Crowdfunding has fascinated me since 2009, when Kickstarter, Sellaband, Indiegogo, and others were starting to pick up steam in allowing hundreds to thousands of individuals to contribute relatively small amounts to fund artists and groups recording albums, building products, and making films.
Even after thousands of projects had been funded and completed, it was common to read articles or blog posts stating that crowdfunding was a flash-in-the-pan and a fad. People would become tired of backing efforts, the argument went, and stop contributing. Donor fatigue is a real problem with any fundraising, whether for non-profits or commercial outfits. But it occurs when you pass the hat with the same group of people. What's evolved with crowdfunding is that every project has a unique audience, although some lucky projects break out through word of mouth and mainstream coverage to reach a much broader range of potential supporters.
How real is crowdfunding from the economic side? The Economist said in a recent article there are 450 crowdfunding sites worldwide, and it cites a report estimating $2.8 billion with raised in 2012, nearly twice that of 2011. Hardly a fad! Kickstarter, in particular, has raised the most consistently, with $84 million in completed pledges brought in last year, and likely double that for 2012.
Kickstarter is a generalist's site that helps pull projects from idea into existence for any serious visual artist, videogame designer, independent filmmaker, musician, graphic novelist or cartoonist, industrial designer, food maker, and other makers and creators. But there are many others (hundreds!) with different rules and which reach different people.
I'm turning this fascination into a book about how to plan and execute crowdfunding projects. I'm funding the book's costs, such as travel, collaborators, and print production, through Kickstarter. I like the notion of a snake eating its own tail, and I can't imagine that I could be taken credibly in writing about how you go about raising money in this fashion if I hadn't gone through the process myself.
Over the last two years, I've interviewed piles of people who have raised funds (or failed to) through crowdfunding, and had many more informal conversations on Twitter and through email with others. I found that everyone I spoke to had learned one or more lessons in the process of building a project and getting it funded or missing a target. It dawned on me that collecting this information and then distilling it into a book would be both a great journey and destination both for who want to launch a funding effort and for myself. Tens of thousands of projects have launched so far; hundreds of thousands will launch in the next few years. I want to help people achieve their goals more easily and with more participation.
My effort won't just focus on blockbuster projects, even though Amanda Palmer, who raised nearly $1.2 million for her latest album and tour, shared an enormous number of useful bits of information valuable to anyone when I interviewed her recently. But so have folks who raised just a few thousand, like Kyle Durrie and her cross-country type truck tour. Rather, I'll look at projects of all scales, from a few thousand dollars up to millions to find the commonalities that exist.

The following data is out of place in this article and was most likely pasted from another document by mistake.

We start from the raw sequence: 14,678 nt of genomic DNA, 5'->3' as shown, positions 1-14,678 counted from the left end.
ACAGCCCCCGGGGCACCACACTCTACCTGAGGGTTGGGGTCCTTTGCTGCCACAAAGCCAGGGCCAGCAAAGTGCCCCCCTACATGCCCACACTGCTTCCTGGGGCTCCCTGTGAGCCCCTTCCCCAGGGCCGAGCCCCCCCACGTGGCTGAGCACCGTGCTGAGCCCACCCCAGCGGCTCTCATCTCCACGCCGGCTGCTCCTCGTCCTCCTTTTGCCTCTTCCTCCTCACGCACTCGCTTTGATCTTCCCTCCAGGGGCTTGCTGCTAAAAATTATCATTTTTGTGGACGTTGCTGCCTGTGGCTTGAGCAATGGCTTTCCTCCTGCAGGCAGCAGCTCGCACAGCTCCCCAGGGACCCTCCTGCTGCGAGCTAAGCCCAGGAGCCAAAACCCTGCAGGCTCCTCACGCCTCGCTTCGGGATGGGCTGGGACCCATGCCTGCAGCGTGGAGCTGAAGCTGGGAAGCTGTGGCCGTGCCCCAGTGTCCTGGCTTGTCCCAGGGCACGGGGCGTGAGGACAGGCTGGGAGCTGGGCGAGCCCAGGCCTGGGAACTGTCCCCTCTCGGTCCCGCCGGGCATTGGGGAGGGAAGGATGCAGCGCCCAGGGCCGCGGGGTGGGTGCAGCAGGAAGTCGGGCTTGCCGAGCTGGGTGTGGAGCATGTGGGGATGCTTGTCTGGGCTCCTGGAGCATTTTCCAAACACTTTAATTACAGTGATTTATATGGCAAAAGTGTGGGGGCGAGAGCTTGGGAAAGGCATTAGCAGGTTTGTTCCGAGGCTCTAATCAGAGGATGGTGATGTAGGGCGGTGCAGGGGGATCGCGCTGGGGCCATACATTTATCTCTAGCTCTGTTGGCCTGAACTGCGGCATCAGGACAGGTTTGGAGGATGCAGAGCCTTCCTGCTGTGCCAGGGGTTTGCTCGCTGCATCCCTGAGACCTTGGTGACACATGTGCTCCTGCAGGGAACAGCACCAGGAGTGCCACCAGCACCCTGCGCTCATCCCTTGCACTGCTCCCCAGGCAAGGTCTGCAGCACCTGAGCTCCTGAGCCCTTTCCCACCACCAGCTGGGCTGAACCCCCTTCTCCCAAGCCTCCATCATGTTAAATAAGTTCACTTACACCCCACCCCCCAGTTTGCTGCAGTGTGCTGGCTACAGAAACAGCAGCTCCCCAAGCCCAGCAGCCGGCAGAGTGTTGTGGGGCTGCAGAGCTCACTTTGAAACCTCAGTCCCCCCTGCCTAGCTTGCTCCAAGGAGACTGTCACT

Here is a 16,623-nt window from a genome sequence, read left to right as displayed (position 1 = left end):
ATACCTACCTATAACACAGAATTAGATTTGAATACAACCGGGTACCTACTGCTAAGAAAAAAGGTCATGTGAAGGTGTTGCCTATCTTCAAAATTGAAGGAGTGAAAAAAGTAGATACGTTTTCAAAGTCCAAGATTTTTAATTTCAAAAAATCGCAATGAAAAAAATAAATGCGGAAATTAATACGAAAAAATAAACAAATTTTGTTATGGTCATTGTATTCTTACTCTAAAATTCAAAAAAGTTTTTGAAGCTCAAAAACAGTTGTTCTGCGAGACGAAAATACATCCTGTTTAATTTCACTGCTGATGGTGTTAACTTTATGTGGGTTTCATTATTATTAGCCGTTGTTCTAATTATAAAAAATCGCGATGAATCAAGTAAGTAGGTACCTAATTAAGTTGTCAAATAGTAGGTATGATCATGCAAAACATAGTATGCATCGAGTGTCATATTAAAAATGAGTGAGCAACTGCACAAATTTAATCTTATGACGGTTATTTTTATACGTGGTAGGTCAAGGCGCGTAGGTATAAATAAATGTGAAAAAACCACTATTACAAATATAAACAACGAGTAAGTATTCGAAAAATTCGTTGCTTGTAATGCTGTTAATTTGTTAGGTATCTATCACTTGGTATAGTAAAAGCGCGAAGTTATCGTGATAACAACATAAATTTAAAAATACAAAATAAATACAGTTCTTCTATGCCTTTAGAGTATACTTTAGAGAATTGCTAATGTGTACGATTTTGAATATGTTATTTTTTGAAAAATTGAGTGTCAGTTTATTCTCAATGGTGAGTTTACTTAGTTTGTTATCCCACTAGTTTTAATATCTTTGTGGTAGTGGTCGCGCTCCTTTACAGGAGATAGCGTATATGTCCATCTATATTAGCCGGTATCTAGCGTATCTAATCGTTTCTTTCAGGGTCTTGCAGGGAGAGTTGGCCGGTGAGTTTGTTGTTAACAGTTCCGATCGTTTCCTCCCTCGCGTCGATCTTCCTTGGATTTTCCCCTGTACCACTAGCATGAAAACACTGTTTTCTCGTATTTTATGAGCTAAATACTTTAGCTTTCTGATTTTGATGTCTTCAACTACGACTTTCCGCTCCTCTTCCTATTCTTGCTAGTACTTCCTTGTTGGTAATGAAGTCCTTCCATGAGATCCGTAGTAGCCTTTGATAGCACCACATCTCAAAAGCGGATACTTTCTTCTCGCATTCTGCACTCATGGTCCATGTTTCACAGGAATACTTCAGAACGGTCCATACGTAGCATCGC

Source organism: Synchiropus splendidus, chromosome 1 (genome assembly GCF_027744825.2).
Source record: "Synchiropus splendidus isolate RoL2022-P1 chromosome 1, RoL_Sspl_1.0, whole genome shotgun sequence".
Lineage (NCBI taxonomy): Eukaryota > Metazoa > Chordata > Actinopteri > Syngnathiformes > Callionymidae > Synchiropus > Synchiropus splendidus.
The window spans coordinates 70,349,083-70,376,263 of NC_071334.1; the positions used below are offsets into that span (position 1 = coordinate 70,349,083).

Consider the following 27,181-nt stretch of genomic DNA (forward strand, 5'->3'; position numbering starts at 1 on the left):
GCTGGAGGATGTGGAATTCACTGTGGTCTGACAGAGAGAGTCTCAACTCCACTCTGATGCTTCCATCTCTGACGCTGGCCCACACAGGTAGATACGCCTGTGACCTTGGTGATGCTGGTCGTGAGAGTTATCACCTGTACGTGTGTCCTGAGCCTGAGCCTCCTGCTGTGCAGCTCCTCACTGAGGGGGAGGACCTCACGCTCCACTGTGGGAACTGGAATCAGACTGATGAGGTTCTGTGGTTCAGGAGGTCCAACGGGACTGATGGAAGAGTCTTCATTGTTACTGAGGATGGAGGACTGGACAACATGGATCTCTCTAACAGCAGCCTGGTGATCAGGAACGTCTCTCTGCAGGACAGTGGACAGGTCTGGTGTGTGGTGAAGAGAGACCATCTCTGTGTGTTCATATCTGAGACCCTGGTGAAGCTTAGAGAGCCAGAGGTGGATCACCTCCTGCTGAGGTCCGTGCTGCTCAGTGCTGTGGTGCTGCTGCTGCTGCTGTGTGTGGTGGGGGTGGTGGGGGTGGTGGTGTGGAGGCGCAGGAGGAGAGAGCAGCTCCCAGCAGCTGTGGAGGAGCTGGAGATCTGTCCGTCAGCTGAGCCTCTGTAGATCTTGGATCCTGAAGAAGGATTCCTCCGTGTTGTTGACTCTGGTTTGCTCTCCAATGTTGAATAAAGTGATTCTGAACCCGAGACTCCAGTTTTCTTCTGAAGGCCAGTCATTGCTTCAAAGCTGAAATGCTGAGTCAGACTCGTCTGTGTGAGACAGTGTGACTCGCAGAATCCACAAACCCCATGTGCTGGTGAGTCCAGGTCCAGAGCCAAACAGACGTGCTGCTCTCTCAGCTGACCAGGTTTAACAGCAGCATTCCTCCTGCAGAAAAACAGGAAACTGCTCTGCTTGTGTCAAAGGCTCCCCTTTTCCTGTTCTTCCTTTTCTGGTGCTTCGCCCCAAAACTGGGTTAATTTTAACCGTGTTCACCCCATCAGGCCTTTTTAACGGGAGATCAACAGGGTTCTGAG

I think of the book as two entities: one is a series of essays illustrated by photographs (and accompanied online by videos) about individual projects and creators, focused on what they did, and what they learned in the process. The other is specific how-to advice from conceiving a project through launching it, funding it, and fulfilling it. I want the book to be good to look at as well as a guide to making a crowdfunded project happen. (The book will focus heavily on Kickstarter projects, but I'll provide advice about choosing among the various crowdfunding sites depending on what the project is.)
I've figured out the minimum cost to travel far enough and enlist enough assistance to create a solid book, which I've tentatively titled: "Crowdfunding: A Guide to What Works and Why." While I'm on the journey over the next several months, I'll write blog posts (some of which will appear here at BoingBoing) about people I interview and what I learn, as well as shoot and post video interviews for backers of the project. By about March 2013, I'll have a finished book available as an ebook and as paperback and hard-cover editions.
Crowdfunding lets artists and makers explore work that they might otherwise be unable to find funding for, and take creative and technological risks that they couldn't afford. I want to document what's happening out there, bring back stories from the field, and bundle it up for others to learn from. I've launched my project. Now I get to see if I learned lessons well enough so far to bring my idea to fruition.
(Photo: Used via Credit Commons license and with permission. ©2011 Mike Krzeszak)
Kickstarter project for Crowdfunding: A Guide to What Works and Why [kickstarter.com]
Glenn Fleishman, @glennf, is the editor and publisher of The Magazine, a fortnightly electronic periodical for curious people with a technical bent. Glenn hosts The New Disruptors, a podcast about connecting creators and makers to their audiences, and writes as “G.F.” at the Economist's Babbage blog. He is a regular panel member on the geeky media podcast The Incomparable. In October 2012, Glenn won Jeopardy! twice.